By Alyssa Grenfell & Jackson Carpenter, firemanual.com
A recent analysis of U.S. housing affordability revealed what most familiar with the market already suspected: the Intermountain West is grotesquely overpriced. When measuring personal income as a percentage of the median home listing price, Idaho, Utah, and Montana rank are the second, third, and fourth least affordable states in the country (ranking only behind Hawaii, notable for its tropical beaches and less-than-abundant land).
Don’t get us wrong – having lived up and down the I-15 ourselves, we know it’s a beautiful region (with a fantastic up-and-coming tech scene in Utah’s Silicon Slopes). It is nonetheless undeniable that the market has been spurred ahead by coastal transplants and a speculative fervor that has left Boise and Salt Lake City as the country’s sixth and ninth least affordable metro areas respectively. This seems unsustainable in the long term.
Ohio meanwhile (along with much of the midwest), maintains a fantastically affordable housing market. This is a fact that the Buckeye State has leveraged in its recruiting efforts. Billboards in Austin, Texas (another famously expensive market) have been erected with “Ohio” in bold lettering alongside slogans such as, “Keep Austin Weird. Like the very high cost of living weird.” They have a point. Affordable real estate relative to wages could make Ohio an attractive option for refugees from gentrification and investors looking for a market that may be more stable in the event of a correction.
And it’s no wonder that a correction is on many of our minds. Recent rate hikes from the Fed, alongside pullbacks in prices and an increase in inventory nationally, have left many Americans wondering if a housing crash is imminent. While we’ll leave the prognostication to the economists, it is true that sentiment and price frequently feed off one another momentum. As such, it can be interesting to get a snapshot of what secret fears (or hopes) are revealed by our collective Google search history. In June, Google Search volume for the phrase “Housing Market Crash” was up roughly 300%.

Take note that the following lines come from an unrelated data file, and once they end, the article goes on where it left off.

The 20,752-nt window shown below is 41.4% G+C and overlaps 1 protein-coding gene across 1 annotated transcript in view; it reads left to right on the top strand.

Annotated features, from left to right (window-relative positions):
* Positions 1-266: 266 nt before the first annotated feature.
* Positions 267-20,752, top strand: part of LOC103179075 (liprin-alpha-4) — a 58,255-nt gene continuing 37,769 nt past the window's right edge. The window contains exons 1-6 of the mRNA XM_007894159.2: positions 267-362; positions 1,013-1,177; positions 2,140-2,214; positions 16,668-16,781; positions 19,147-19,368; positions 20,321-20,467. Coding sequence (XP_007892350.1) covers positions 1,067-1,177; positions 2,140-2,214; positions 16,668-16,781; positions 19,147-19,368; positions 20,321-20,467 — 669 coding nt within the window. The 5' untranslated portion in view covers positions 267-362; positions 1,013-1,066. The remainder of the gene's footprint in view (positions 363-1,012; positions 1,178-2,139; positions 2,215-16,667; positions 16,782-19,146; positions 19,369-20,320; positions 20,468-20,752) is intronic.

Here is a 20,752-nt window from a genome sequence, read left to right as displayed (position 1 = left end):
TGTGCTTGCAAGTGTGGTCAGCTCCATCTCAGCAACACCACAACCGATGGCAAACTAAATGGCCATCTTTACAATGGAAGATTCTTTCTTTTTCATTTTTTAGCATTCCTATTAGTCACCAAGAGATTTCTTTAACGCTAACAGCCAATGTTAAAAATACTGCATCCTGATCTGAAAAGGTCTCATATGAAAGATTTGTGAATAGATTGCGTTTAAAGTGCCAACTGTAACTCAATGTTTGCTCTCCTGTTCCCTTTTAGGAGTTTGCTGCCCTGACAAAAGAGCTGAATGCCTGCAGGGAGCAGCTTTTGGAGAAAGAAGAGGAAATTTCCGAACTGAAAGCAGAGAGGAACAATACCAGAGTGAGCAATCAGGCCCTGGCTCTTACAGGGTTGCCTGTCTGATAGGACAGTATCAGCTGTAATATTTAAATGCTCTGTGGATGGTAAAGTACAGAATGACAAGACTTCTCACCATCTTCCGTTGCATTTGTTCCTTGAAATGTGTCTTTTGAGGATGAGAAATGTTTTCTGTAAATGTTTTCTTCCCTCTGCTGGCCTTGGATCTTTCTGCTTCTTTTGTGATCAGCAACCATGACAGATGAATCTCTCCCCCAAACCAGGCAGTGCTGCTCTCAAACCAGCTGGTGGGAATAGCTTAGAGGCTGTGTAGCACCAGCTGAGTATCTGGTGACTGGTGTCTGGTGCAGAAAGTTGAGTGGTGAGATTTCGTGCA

This increase in search volume was not equally distributed. Those states most fervently looking to Google for signs of a real estate crash were, unsurprisingly, in those newly unaffordable housing markets across the Intermountain West.
While we will be the first to concede that these maps paint an incomplete picture, the implications are certainly startling for bagholders who – anticipating a greater fool would soon come along – made speculative purchases in markets whose inflated prices may have furthest to fall. They also paint a picture of the opportunity in regions often overlooked as flyover country by much of the investor class. Whatever happens next, one thing is for sure: it’s going to be a shake-up.
Alyssa Grenfell and Jackson Carpenter are the cofounders and editors of FI/RE Manual, a financial independence education website. They are passionate about helping people to build sustainable wealth and find financial freedom. Alyssa also owns and operates a regional property management company. Jackson is the Vice President of Strategy for a global marketing firm.